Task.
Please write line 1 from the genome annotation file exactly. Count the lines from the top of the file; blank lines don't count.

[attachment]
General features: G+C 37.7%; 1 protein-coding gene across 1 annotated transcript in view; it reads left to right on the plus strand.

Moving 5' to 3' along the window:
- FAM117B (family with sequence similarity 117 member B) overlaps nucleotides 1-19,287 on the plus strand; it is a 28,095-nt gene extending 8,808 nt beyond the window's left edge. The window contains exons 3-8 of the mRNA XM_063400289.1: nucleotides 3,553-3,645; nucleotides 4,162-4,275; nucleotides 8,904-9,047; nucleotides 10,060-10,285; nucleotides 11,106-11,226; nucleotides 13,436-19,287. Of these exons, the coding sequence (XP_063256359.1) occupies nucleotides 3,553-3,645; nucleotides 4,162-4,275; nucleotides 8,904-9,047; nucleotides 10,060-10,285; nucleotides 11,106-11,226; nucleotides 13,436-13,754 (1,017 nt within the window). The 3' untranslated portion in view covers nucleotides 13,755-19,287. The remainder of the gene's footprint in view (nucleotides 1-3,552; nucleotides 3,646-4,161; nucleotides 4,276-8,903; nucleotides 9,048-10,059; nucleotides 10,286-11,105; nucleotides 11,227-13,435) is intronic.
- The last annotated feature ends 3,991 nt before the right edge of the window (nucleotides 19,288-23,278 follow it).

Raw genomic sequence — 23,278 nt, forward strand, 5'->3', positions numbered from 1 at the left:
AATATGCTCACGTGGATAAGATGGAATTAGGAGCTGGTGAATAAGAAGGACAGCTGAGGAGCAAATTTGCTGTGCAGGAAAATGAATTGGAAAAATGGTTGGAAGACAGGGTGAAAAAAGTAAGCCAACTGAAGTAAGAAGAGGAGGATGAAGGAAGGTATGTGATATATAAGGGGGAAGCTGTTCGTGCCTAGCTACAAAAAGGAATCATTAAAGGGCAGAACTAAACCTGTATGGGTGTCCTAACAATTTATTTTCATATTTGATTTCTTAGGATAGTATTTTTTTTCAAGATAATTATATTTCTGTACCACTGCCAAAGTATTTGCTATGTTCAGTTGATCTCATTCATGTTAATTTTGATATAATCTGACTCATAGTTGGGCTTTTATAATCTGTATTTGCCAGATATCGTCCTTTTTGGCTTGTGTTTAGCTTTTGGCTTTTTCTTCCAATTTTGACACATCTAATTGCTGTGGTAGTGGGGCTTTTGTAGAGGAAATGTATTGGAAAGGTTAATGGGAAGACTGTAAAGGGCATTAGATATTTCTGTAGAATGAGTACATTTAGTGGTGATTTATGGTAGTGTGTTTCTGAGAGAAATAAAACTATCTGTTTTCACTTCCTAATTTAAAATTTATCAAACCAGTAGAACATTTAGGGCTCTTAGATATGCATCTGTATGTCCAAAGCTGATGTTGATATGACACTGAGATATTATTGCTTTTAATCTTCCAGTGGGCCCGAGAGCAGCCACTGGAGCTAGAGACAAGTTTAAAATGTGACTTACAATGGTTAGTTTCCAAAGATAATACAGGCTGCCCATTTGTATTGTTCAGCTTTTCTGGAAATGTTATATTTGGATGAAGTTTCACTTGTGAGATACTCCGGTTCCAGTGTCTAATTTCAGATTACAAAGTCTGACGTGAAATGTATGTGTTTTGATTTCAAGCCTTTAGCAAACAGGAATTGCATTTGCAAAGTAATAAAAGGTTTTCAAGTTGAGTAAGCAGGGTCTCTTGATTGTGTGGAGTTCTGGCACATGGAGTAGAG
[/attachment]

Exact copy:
General features: G+C 37.7%; 1 protein-coding gene across 1 annotated transcript in view; it reads left to right on the plus strand.